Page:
11 Jesus continued: “There was a man who had two sons. 12 The younger one said to his father, ‘Father, give me my share of the estate.’ So he divided his property between them. 13 “Not long after that, the younger son got together all he had, set off for a distant country and there squandered his wealth in wild living. 14 After he had spent everything, there was a severe famine in that whole country, and he began to be in need. 15 So he went and hired himself out to a citizen of that country, who sent him to his fields to feed pigs. 16 He longed to fill his stomach with the pods that the pigs were eating, but no one gave him anything. 17 “When he came to his senses, he said, ‘How many of my father’s hired servants have food to spare, and here I am starving to death! 18 I will set out and go back to my father and say to him: Father, I have sinned against heaven and against you. 19 I am no longer worthy to be called your son; make me like one of your hired servants.’ 20 So he got up and went to his father. “But while he was still a long way off, his father saw him and was filled with compassion for him; he ran to his son, threw his arms around him and kissed him. 21 “The son said to him, ‘Father, I have sinned against heaven and against you. I am no longer worthy to be called your son.’ 22 “But the father said to his servants, ‘Quick! Bring the best robe and put it on him. Put a ring on his finger and sandals on his feet. 23 Bring the fattened calf and kill it. Let’s have a feast and celebrate. 24 For this son of mine was dead and is alive again; he was lost and is found.’ So they began to celebrate.

A familiar passage in which we usually focus on the generosity, love and forgiveness of the father in accepting his son back. What an amazing blessing to be accepted by God after all we have done.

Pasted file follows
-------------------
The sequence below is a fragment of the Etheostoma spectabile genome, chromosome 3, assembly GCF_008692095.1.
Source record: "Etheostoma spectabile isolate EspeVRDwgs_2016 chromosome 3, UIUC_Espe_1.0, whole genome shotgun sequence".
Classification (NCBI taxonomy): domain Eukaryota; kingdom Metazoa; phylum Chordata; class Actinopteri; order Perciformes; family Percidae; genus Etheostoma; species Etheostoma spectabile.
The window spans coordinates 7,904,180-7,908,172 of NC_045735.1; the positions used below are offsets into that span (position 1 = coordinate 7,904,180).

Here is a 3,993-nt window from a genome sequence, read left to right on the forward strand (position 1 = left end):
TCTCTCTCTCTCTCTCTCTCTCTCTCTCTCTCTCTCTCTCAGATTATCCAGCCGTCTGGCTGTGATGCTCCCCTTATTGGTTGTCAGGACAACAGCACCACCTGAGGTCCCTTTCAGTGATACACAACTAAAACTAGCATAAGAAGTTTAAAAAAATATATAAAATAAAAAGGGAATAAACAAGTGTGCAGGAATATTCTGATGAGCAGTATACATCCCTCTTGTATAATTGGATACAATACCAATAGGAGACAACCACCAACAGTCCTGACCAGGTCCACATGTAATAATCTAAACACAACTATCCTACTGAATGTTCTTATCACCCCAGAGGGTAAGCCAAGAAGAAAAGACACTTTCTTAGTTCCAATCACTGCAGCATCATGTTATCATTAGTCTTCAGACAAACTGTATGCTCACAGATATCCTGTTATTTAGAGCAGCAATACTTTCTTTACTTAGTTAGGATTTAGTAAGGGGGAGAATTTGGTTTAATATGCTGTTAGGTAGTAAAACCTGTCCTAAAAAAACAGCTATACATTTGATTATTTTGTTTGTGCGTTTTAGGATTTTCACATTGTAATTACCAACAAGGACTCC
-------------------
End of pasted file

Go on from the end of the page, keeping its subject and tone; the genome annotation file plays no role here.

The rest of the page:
But what touches me freshly at the moment is the celebration. I can just fathom that God loves and accepts me. It is harder to understand that he threw a party in my honour when I accepted

Jesus – that he actually celebrates me being part of his kingdom. Stop and think about that. You are so loved that God didn’t just say “Yep, he/she believes, let him in”. He says “Wow! Let’s throw an expensive, exorbitant party because he’s here!”

Lord, help me to understand that you want to celebrate me.

Written by Megan Cornell

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Monday 27 August, 2012

Luke 15:8-10

8 “Or suppose a woman has ten silver coins and loses one. Doesn’t she light a lamp, sweep the house and search carefully until she finds it? 9 And when she finds it, she calls her friends and neighbors together and says, ‘Rejoice with me; I have found my lost coin.’ 10 In the same way, I tell you, there is rejoicing in the presence of the angels of God over one sinner who repents.”

When the woman loses one silver coin, she will do whatever she can to find it. Because without the lost coin, “ten silver coins” are not complete (according to Jewish custom).

So, the true value of the “lost one” is not just “one” but “ten”. That’s why when the woman finds the one that

was lost, she calls her friends and neighbors together to rejoice with her.

In the same way, when one sinner repents, the rejoicing in heaven is huge.

Dear Jesus, please open my eyes to see what you see and open my mind to have the heart of Jesus. Amen.

Written by Allen Leu

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Sunday 26 August, 2012

Luke 15:1-7